|Sun Kil Moon — Benji [Limited Edition] (2014)|
Sun Kil Moon — Benji [Limited Edition]
♣ After Red House Painters, Mark Kozelek's second outlet for his melancholy, nocturnal, and wry songwriting.
Location: San Francisco, California
Album release: February 10, 2014
Record Label: Caldo Verde
01 Carissa (Mark Kozelek) 6:56
02 I Can't Live Without My Mother's Love (Mark Kozelek) 3:59
03 Truck Driver (Mark Kozelek) 3:56
04 Dogs (Mark Kozelek) 5:37
05 Pray for Newtown (Mark Kozelek) 4:08
06 Jim Wise (Owen Ashworth / Mark Kozelek) 3:34
07 I Love My Dad (Mark Kozelek) 6:16
08 I Watched the Film The Song Remains the Same (Mark Kozelek) 10:31
09 Richard Ramirez Died Today of Natural Causes (Mark Kozelek) 5:35
10 Micheline (Mark Kozelek) 6:07
11 Ben's My Friend (Mark Kozelek) 5:17
01 Micheline (Live in 2013 at Aveiro, Portugal, Teatro Aveirense) 7:17
02 Richard Ramirez (Live in 2013 at Goteborg, Aweden, Stenhammarsalen) 4:55
03 I Love My Dad (Live in 2013 at Copenhagen, Denmark, Jazzhouse) 6:04
04 I Can't Live Without My Mother's Love (Live in 2013 at London, England, Sbe) 4:19
05 Truck Driver (Live in 2013 at Leamington Spa, , England, the Assembly) 4:10
Album Moods: Bittersweet Dreamy Intimate Poignant Reflective Atmospheric Refined Gentle Melancholy Sad Bleak Enigmatic Indulgent Literate Lonely Nocturnal Nostalgic Plaintive Restrained Romantic Searching Sensual Soft/Quiet Sophisticated Spacey Sparse Tender Warm Weary
Owen Ashworth Composer, Fender Rhodes
Brian Azer Sleeve Design
Keta Bill Vocals (Background)
Chris Connolly Fender Rhodes, Piano
Forrest Day Horn
Mark Kozelek Bass, Composer, Guitar, Lyricist, Photography, Producer, Vocals, Xylophone
Tim Lindsey Bass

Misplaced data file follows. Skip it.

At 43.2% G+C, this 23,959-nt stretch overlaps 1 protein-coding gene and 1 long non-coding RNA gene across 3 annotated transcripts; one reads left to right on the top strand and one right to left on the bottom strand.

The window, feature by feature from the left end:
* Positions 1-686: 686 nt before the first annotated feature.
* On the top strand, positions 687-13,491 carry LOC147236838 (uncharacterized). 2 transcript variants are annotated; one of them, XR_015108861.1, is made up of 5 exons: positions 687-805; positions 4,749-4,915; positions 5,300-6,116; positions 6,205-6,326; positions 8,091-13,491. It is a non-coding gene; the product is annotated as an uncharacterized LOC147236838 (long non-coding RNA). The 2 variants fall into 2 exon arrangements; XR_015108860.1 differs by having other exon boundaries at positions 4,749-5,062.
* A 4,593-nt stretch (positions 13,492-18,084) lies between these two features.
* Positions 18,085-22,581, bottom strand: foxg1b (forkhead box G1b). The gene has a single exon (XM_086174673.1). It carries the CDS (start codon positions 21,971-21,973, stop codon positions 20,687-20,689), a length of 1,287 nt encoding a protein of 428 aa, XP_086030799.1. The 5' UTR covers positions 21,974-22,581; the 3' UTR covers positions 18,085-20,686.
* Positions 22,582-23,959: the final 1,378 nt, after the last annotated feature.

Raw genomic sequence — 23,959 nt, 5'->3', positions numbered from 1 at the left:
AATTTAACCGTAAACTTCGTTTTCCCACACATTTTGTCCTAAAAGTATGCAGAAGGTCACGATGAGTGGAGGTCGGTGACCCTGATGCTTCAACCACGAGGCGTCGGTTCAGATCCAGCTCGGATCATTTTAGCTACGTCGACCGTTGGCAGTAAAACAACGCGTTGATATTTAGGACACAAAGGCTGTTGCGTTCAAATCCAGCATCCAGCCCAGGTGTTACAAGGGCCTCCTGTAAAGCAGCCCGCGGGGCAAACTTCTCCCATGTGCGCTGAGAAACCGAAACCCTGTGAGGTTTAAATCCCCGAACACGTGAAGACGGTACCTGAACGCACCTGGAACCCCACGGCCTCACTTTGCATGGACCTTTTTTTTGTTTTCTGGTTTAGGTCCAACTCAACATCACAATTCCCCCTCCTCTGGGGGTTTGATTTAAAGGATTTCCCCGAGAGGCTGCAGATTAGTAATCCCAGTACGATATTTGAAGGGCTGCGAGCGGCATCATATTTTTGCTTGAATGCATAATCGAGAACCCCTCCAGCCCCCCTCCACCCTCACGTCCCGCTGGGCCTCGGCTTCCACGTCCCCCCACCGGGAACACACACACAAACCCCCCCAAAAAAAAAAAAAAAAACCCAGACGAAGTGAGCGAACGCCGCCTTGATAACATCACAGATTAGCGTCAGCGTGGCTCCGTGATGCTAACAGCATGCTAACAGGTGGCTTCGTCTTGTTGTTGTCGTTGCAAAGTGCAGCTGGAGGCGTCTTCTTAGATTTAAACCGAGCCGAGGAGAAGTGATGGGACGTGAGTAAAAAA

Will Oldham Vocals (Background)
Steve Shelley Drums, Percussion
Nathan Winter Engineer
Jen Wood Vocals (Background)
By Ian Cohen; February 3, 2014; Score: 9.2
♣ There are 11 songs on Sun Kil Moon’s astonishing sixth LP Benji, and in nearly all of them, somebody dies. And that’s not including the ones where someone’s on the verge of death or seriously headed towards it. Toddlers die, teenagers die, adults die, and the elderly die. They die of natural causes and in freak accidents. People die alone and people die by the dozens — handicapped children, single parents, grandmothers, serial killers. They die out of mercy and die long before they’re due. Rednecks die as respected men and white collar kids die in disgrace. But more importantly, Mark Kozelek wants us to know that they all lived, loved, fought, fucked up, and often did the best they could, before he sets out to “find some poetry to make some sense of this and give some deeper meaning” to their tragedies. Turns out he doesn’t have to dig very far. Here, Kozelek does away with the metaphor and verbal obfuscation often used to distract an audience from their own joy, sadness, crippling failures, and small triumphs. If listeners find themselves unable to make it through Benji in one piece, it’s because Kozelek all but forces us to recognize how the most emotionally moving art can be mapped directly on to our own lives.